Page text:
Canadian immigration plays matchmaker, will they help finding your ideal “other-half”?


The Canadian immigration system provides many paths for foreign workers to immigrate to Canada. In the beginning of this year, Immigration Minister Jason Kenny announces a creative and supposedly more efficient new deal to channel skilled labour into the country—an online matchmaking service to connect workers with potential employers.

 If implemented, this program managed by the federal immigration agency will significantly shorten the process of obtaining a permanent residence status for a foreign worker in Canada. Kenny states that a worker can be a permanent resident within months of being employed through the matchmaker. Ultimately, the goal of the matchmaking program is to lure young, educated, and English or French speaking immigrates into the country.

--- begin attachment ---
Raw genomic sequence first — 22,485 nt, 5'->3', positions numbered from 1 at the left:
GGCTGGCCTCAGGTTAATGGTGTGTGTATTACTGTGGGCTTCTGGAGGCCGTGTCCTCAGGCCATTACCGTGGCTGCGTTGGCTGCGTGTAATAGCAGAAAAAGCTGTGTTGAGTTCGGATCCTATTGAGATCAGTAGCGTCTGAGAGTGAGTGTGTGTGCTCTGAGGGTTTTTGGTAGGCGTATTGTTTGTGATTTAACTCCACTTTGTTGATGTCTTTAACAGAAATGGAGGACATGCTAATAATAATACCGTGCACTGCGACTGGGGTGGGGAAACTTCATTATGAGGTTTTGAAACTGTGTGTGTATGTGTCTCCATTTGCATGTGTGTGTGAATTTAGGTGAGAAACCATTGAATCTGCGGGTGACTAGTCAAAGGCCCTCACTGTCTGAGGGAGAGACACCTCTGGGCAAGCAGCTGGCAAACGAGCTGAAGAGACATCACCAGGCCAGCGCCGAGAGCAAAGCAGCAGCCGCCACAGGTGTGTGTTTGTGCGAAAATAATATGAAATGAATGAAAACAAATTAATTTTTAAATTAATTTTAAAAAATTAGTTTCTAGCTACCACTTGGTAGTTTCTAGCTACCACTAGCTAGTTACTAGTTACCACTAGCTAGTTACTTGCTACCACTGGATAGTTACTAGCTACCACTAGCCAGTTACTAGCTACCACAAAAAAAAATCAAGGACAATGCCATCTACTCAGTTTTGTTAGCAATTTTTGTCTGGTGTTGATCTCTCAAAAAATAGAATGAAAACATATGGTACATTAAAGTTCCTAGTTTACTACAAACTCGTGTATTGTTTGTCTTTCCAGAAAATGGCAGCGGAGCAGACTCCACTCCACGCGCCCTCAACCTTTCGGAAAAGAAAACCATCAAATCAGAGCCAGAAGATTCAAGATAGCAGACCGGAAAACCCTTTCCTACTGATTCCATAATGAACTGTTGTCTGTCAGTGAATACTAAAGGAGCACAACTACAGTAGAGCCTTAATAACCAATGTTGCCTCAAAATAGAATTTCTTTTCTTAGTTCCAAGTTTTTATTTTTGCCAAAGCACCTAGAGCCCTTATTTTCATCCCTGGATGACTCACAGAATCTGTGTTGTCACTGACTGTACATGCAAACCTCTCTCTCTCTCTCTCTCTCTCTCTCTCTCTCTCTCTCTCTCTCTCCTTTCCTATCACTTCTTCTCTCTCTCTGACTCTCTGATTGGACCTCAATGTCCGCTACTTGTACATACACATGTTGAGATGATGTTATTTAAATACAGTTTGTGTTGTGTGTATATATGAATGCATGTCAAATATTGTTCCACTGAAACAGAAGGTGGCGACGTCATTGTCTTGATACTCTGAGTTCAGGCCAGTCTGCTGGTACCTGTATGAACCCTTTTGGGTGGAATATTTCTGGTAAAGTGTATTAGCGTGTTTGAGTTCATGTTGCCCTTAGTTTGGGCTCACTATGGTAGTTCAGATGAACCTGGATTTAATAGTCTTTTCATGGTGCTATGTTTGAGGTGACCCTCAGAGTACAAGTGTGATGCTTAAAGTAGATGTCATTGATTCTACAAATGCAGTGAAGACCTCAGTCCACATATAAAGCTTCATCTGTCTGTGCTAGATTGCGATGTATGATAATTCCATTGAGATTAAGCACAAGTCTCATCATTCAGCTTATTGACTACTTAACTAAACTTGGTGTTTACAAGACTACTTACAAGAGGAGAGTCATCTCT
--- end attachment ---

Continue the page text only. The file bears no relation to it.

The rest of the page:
The idea sounds attractive, but it also raises some concerns. Unlike romantic fairy tales, relationships between the employer and the employed do not necessarily produce happy endings. If a foreign worker travels half-way across the globe to find out that his or her “other-half” is not suitable, is the government responsible for settling the worker and finding a new match?  If an ideal match cannot be made in the end, should the foreign worker be given the boot and face deportation?

 While the matchmaking service may be good news for those who wish to work and live in Canada, some Canadians question why such a service is unavailable for young Canadians looking for jobs? 

In order to confront the anticipated challenges, the new matchmaking idea needs to go through many stages of experimentation and improvement before it can be fully implemented. Kenny’s New Year resolution requires a lot of thought to ensure the welfare of those who participate in the program. We cannot wait to see what the details of the program will be in the coming months.

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